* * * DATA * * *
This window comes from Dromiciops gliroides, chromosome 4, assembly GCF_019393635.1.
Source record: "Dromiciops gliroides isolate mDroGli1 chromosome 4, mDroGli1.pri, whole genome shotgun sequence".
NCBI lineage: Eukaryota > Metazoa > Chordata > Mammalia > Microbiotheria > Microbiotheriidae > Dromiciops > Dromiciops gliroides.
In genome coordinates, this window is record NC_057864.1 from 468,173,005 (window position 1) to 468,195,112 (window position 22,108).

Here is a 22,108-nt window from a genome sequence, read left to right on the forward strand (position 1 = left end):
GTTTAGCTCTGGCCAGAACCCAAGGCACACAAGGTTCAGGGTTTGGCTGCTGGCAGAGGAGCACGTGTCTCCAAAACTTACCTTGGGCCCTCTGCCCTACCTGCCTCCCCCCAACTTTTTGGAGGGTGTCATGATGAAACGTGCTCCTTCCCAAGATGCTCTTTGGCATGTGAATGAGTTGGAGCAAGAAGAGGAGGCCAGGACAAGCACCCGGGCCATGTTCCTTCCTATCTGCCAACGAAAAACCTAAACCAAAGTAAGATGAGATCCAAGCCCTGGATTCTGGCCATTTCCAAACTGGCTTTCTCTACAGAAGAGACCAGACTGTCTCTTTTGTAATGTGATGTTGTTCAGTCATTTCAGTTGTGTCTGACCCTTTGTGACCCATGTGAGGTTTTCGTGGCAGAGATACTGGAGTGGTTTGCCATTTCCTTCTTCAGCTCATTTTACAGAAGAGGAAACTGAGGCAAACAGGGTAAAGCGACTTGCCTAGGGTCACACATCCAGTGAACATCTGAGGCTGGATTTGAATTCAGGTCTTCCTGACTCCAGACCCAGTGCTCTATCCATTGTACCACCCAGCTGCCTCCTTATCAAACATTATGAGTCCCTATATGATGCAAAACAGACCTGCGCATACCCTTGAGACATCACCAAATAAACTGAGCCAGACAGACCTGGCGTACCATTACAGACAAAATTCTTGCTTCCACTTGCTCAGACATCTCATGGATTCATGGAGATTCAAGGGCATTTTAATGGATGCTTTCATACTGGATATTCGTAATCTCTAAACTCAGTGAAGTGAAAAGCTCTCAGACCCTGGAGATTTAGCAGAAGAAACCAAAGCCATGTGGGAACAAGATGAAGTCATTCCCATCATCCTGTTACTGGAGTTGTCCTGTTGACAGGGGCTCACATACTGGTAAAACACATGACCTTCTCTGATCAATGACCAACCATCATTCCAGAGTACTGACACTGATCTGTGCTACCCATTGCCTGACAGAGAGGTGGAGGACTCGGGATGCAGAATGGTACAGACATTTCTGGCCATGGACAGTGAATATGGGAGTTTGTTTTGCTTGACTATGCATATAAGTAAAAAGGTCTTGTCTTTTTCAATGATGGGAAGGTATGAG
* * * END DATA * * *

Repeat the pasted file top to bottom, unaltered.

This window comes from Dromiciops gliroides, chromosome 4, assembly GCF_019393635.1.
Source record: "Dromiciops gliroides isolate mDroGli1 chromosome 4, mDroGli1.pri, whole genome shotgun sequence".
NCBI lineage: Eukaryota > Metazoa > Chordata > Mammalia > Microbiotheria > Microbiotheriidae > Dromiciops > Dromiciops gliroides.
In genome coordinates, this window is record NC_057864.1 from 468,173,005 (window position 1) to 468,195,112 (window position 22,108).

Here is a 22,108-nt window from a genome sequence, read left to right on the forward strand (position 1 = left end):
GTTTAGCTCTGGCCAGAACCCAAGGCACACAAGGTTCAGGGTTTGGCTGCTGGCAGAGGAGCACGTGTCTCCAAAACTTACCTTGGGCCCTCTGCCCTACCTGCCTCCCCCCAACTTTTTGGAGGGTGTCATGATGAAACGTGCTCCTTCCCAAGATGCTCTTTGGCATGTGAATGAGTTGGAGCAAGAAGAGGAGGCCAGGACAAGCACCCGGGCCATGTTCCTTCCTATCTGCCAACGAAAAACCTAAACCAAAGTAAGATGAGATCCAAGCCCTGGATTCTGGCCATTTCCAAACTGGCTTTCTCTACAGAAGAGACCAGACTGTCTCTTTTGTAATGTGATGTTGTTCAGTCATTTCAGTTGTGTCTGACCCTTTGTGACCCATGTGAGGTTTTCGTGGCAGAGATACTGGAGTGGTTTGCCATTTCCTTCTTCAGCTCATTTTACAGAAGAGGAAACTGAGGCAAACAGGGTAAAGCGACTTGCCTAGGGTCACACATCCAGTGAACATCTGAGGCTGGATTTGAATTCAGGTCTTCCTGACTCCAGACCCAGTGCTCTATCCATTGTACCACCCAGCTGCCTCCTTATCAAACATTATGAGTCCCTATATGATGCAAAACAGACCTGCGCATACCCTTGAGACATCACCAAATAAACTGAGCCAGACAGACCTGGCGTACCATTACAGACAAAATTCTTGCTTCCACTTGCTCAGACATCTCATGGATTCATGGAGATTCAAGGGCATTTTAATGGATGCTTTCATACTGGATATTCGTAATCTCTAAACTCAGTGAAGTGAAAAGCTCTCAGACCCTGGAGATTTAGCAGAAGAAACCAAAGCCATGTGGGAACAAGATGAAGTCATTCCCATCATCCTGTTACTGGAGTTGTCCTGTTGACAGGGGCTCACATACTGGTAAAACACATGACCTTCTCTGATCAATGACCAACCATCATTCCAGAGTACTGACACTGATCTGTGCTACCCATTGCCTGACAGAGAGGTGGAGGACTCGGGATGCAGAATGGTACAGACATTTCTGGCCATGGACAGTGAATATGGGAGTTTGTTTTGCTTGACTATGCATATAAGTAAAAAGGTCTTGTCTTTTTCAATGATGGGAAGGTATGAG